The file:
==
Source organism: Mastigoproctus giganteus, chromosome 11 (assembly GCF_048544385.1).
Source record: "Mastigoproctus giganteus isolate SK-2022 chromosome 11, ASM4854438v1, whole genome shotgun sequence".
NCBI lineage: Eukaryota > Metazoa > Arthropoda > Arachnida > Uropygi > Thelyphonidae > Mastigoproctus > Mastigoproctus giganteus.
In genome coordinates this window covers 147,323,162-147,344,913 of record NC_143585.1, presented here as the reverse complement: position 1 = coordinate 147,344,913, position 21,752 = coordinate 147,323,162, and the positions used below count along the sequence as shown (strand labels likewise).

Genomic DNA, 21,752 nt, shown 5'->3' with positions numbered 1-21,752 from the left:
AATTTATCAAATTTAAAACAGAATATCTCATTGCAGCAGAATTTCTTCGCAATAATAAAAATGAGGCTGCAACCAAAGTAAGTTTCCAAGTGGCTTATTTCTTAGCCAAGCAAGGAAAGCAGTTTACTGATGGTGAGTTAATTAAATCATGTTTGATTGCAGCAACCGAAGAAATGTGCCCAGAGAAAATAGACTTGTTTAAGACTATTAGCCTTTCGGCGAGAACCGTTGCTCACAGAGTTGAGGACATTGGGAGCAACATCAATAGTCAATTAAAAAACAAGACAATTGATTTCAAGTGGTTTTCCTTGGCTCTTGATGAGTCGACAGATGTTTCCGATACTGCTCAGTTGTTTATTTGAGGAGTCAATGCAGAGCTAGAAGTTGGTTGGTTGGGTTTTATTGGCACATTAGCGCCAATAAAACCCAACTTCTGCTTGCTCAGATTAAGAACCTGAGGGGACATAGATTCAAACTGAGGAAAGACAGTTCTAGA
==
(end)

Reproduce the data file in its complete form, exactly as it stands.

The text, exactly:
Source organism: Mastigoproctus giganteus, chromosome 11 (assembly GCF_048544385.1).
Source record: "Mastigoproctus giganteus isolate SK-2022 chromosome 11, ASM4854438v1, whole genome shotgun sequence".
NCBI lineage: Eukaryota > Metazoa > Arthropoda > Arachnida > Uropygi > Thelyphonidae > Mastigoproctus > Mastigoproctus giganteus.
In genome coordinates this window covers 147,323,162-147,344,913 of record NC_143585.1, presented here as the reverse complement: position 1 = coordinate 147,344,913, position 21,752 = coordinate 147,323,162, and the positions used below count along the sequence as shown (strand labels likewise).

Genomic DNA, 21,752 nt, shown 5'->3' with positions numbered 1-21,752 from the left:
AATTTATCAAATTTAAAACAGAATATCTCATTGCAGCAGAATTTCTTCGCAATAATAAAAATGAGGCTGCAACCAAAGTAAGTTTCCAAGTGGCTTATTTCTTAGCCAAGCAAGGAAAGCAGTTTACTGATGGTGAGTTAATTAAATCATGTTTGATTGCAGCAACCGAAGAAATGTGCCCAGAGAAAATAGACTTGTTTAAGACTATTAGCCTTTCGGCGAGAACCGTTGCTCACAGAGTTGAGGACATTGGGAGCAACATCAATAGTCAATTAAAAAACAAGACAATTGATTTCAAGTGGTTTTCCTTGGCTCTTGATGAGTCGACAGATGTTTCCGATACTGCTCAGTTGTTTATTTGAGGAGTCAATGCAGAGCTAGAAGTTGGTTGGTTGGGTTTTATTGGCACATTAGCGCCAATAAAACCCAACTTCTGCTTGCTCAGATTAAGAACCTGAGGGGACATAGATTCAAACTGAGGAAAGACAGTTCTAGA